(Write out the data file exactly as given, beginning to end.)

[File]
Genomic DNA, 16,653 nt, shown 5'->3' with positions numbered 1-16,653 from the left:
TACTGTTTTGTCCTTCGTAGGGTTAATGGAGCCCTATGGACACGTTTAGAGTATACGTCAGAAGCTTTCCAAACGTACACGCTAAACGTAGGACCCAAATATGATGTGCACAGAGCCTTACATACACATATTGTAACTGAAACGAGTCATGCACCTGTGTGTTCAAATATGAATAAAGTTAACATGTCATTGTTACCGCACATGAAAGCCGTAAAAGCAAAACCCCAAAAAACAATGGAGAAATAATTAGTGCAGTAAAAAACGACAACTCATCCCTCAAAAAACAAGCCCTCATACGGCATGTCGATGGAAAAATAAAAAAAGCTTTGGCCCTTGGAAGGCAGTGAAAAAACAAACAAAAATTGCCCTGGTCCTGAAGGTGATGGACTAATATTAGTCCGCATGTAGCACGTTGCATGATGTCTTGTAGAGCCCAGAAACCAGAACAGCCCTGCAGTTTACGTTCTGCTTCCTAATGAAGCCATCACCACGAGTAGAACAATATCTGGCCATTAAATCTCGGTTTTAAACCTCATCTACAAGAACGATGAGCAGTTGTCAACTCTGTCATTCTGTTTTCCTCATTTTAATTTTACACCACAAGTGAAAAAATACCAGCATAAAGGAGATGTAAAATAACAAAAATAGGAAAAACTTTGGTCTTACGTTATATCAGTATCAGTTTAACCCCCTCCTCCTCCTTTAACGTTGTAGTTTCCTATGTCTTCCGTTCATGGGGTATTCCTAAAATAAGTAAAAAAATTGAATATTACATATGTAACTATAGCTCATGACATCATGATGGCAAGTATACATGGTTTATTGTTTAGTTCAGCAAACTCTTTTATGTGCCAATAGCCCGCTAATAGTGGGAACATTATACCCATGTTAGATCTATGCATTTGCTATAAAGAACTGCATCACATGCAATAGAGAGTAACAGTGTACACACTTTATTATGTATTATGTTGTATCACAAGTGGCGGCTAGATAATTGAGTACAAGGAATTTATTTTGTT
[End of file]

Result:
Genomic DNA, 16,653 nt, shown 5'->3' with positions numbered 1-16,653 from the left:
TACTGTTTTGTCCTTCGTAGGGTTAATGGAGCCCTATGGACACGTTTAGAGTATACGTCAGAAGCTTTCCAAACGTACACGCTAAACGTAGGACCCAAATATGATGTGCACAGAGCCTTACATACACATATTGTAACTGAAACGAGTCATGCACCTGTGTGTTCAAATATGAATAAAGTTAACATGTCATTGTTACCGCACATGAAAGCCGTAAAAGCAAAACCCCAAAAAACAATGGAGAAATAATTAGTGCAGTAAAAAACGACAACTCATCCCTCAAAAAACAAGCCCTCATACGGCATGTCGATGGAAAAATAAAAAAAGCTTTGGCCCTTGGAAGGCAGTGAAAAAACAAACAAAAATTGCCCTGGTCCTGAAGGTGATGGACTAATATTAGTCCGCATGTAGCACGTTGCATGATGTCTTGTAGAGCCCAGAAACCAGAACAGCCCTGCAGTTTACGTTCTGCTTCCTAATGAAGCCATCACCACGAGTAGAACAATATCTGGCCATTAAATCTCGGTTTTAAACCTCATCTACAAGAACGATGAGCAGTTGTCAACTCTGTCATTCTGTTTTCCTCATTTTAATTTTACACCACAAGTGAAAAAATACCAGCATAAAGGAGATGTAAAATAACAAAAATAGGAAAAACTTTGGTCTTACGTTATATCAGTATCAGTTTAACCCCCTCCTCCTCCTTTAACGTTGTAGTTTCCTATGTCTTCCGTTCATGGGGTATTCCTAAAATAAGTAAAAAAATTGAATATTACATATGTAACTATAGCTCATGACATCATGATGGCAAGTATACATGGTTTATTGTTTAGTTCAGCAAACTCTTTTATGTGCCAATAGCCCGCTAATAGTGGGAACATTATACCCATGTTAGATCTATGCATTTGCTATAAAGAACTGCATCACATGCAATAGAGAGTAACAGTGTACACACTTTATTATGTATTATGTTGTATCACAAGTGGCGGCTAGATAATTGAGTACAAGGAATTTATTTTGTT